Ron Scott picks up a four-foot-long slab of walnut in his workshop outside Albany, Oregon, turning it to examine the grain. From the start, it’s clear he sees more than a heavy board. He’s picturing an elegantly tapered forearm and grip. He’s already feeling the wood give way under his knife as he patiently scratches delicate scrollwork into relief. In a few months, that board will be the richly carved stock of a rifle that connects Scott to a dozen generations of gunsmiths.

High tech. Scott’s passion is flintlocks, the muzzle-loaders that swept Europe and conquered the New World. Cutting-edge military technology in the 17th and 18th centuries, flintlocks ranged from stubby German hunting guns to the five-foot-long Kentucky Rifles used with deadly precision by George Washington’s Revolutionary War snipers.

In addition to being remarkably effective, flintlocks can be astoundingly beautiful. Many were lavishly decorated with hunting scenes and rococo swirls, festooned with ornate metal fittings, or “furniture,” and customized to the shooter.

That gives modern gunsmiths like Ron Scott plenty of inspiration to work with.

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“There are different ways of approaching this as a modern builder,” Scott says. “The most conservative would be a bench copy: someone could present you with an original and ask you to make a perfect copy. The more common approach would be to work in the style of a particular gunsmith or regional form. That allows you to make adjustments—we call them ‘interpretations.’ The third category is ‘new age’ or ‘contemporary.’ The idea is you’re building a flintlock, but you’re not constrained by tradition.” Scott focuses on interpretive guns.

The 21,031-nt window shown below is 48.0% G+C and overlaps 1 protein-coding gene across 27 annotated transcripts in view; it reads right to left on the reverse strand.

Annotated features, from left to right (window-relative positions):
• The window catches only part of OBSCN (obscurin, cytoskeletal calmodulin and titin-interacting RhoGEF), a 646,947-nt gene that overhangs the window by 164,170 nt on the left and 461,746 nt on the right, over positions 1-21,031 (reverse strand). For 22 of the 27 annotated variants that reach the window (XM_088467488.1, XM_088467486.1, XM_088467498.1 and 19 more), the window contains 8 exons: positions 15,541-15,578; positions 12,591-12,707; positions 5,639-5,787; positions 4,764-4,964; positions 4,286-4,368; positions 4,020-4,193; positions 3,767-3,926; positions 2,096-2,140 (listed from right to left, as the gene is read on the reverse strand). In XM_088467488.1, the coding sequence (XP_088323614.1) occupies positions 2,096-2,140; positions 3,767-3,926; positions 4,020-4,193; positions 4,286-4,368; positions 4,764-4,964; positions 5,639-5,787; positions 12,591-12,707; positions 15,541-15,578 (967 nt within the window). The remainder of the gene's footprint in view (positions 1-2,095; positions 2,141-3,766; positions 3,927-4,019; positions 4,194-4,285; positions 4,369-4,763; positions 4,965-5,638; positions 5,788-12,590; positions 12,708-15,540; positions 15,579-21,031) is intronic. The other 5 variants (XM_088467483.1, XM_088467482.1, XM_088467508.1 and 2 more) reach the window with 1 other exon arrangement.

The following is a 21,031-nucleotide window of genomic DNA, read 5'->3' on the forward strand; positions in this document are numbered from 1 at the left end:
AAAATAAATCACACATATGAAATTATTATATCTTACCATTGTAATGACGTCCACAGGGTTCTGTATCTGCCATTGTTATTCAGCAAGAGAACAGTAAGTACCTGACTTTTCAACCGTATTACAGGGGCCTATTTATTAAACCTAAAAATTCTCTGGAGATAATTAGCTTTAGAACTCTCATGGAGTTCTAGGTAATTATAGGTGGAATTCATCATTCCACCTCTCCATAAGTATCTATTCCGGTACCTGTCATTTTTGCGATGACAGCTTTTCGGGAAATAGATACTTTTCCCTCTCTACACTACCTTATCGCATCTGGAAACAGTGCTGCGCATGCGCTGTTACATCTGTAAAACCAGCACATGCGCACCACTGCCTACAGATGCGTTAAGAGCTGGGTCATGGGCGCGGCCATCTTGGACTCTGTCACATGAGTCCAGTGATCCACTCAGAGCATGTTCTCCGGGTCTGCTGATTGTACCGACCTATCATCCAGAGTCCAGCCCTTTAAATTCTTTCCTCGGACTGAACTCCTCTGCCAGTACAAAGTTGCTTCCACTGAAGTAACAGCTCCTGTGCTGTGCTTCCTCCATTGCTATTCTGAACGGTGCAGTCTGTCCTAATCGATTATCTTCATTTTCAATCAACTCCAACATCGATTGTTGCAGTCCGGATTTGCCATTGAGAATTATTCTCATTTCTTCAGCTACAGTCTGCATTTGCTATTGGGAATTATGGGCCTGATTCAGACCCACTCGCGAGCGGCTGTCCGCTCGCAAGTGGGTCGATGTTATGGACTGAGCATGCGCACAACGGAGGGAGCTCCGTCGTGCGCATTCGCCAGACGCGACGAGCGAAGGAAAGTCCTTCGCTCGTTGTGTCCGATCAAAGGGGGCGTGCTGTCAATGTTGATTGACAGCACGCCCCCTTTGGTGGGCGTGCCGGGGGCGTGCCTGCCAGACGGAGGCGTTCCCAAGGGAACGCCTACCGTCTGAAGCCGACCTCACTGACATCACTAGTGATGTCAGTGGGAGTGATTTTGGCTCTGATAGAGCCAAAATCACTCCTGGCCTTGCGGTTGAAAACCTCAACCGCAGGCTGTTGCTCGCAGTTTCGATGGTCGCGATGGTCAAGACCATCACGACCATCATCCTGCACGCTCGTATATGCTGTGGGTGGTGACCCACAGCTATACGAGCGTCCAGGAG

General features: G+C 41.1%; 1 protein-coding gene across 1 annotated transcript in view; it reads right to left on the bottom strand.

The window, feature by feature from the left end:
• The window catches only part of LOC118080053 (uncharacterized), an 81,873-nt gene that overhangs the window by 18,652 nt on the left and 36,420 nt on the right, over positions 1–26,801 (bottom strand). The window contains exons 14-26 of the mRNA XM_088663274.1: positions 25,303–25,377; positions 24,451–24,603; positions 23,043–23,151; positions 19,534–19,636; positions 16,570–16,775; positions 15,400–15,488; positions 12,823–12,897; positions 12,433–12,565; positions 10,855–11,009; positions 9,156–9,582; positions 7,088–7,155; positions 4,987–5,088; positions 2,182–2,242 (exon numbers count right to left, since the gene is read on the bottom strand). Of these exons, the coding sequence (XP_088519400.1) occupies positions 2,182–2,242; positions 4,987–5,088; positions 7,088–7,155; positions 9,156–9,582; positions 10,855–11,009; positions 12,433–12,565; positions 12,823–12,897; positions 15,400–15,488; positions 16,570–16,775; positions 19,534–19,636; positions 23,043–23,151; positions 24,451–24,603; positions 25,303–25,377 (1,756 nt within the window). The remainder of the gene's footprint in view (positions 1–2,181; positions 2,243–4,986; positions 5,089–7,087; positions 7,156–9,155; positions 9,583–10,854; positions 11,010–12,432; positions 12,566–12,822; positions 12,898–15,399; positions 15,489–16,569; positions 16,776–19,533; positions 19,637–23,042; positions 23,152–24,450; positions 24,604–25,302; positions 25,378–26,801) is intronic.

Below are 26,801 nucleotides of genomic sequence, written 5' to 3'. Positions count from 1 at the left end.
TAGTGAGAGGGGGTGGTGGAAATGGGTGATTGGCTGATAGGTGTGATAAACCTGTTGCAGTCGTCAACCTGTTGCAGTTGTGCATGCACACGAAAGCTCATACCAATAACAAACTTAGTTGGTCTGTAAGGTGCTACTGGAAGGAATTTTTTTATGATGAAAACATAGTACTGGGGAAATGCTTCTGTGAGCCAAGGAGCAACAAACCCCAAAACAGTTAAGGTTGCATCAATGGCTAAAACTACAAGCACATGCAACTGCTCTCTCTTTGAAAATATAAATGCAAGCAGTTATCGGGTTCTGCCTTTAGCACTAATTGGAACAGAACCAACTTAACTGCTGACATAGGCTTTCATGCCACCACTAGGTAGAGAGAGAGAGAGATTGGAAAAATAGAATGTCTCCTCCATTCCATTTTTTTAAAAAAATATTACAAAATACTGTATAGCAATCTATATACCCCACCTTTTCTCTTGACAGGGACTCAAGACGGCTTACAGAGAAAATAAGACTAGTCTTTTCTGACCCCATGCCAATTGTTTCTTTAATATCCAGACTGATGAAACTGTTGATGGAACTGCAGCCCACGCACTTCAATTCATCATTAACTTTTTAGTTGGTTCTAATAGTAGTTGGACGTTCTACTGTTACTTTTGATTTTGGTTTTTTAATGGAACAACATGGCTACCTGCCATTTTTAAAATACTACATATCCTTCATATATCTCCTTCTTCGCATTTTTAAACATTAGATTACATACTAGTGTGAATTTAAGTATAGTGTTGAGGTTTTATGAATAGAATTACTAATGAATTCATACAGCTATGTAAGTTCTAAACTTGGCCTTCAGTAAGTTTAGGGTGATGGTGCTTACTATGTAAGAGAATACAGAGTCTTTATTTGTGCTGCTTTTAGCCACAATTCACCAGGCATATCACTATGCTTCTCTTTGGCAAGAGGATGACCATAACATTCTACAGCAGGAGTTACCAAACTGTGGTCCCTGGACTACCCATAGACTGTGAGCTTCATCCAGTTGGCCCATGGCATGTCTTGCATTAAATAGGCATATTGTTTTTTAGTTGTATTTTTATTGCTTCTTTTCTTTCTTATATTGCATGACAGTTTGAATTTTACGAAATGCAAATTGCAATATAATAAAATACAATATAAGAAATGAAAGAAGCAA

“I’m trying to stay pretty traditional,” he says. “I wouldn’t take decorative elements from a Baroque European flintlock and put them on a percussion rifle. (As he says this, it’s clear that would be like welding the fins from a 1959 Cadillac to James Bond’s elegantly understated Aston Martin DB5.)

Reborn craft. Scott built his first flintlock from parts and a plan in 1975, crafting “a pretty crude but accurate rifle” he could bring shooting with coworkers from Oregon State University. Soon, people started asking him to build rifles for them, and Scott began honing his gunmaking skills.

His entry coincided with a rebirth of interest in crafting muzzle-loaders. A generation of enthusiasts inspired by Disney’s Davy Crockett and Jeremiah Johnson looked to craftsmen like the legendary Hacker Martin, a Tennessee grist miller/gunsmith, and Wallace Gusler, who built Colonial Williamsburg’s gunsmithing shop, to learn the nearly lost art.

Delicate carving is one of Scott’s specialties. He’s made many of his own tools.

Delicate carving is one of Scott’s specialties. He’s made many of his own tools.

Today, beginners can join the Contemporary Long Rifle Association or the National Muzzle Loading Rifle Association and find high-quality kits to enter the muzzle-loading world.

Scott says kits offer an opportunity to learn basic gunmaking skills and end up with a working firearm after 12 to 16 hours. Carving, engraving, and gunmaking workshops – like the renowned one at Western Kentucky University, where Scott teaches – allow enthusiasts to advance to their own projects.

“The biggest appeal to me now is the overall artistic approach to it,” says Scott, reflectively. “There are so many crafts to master.”

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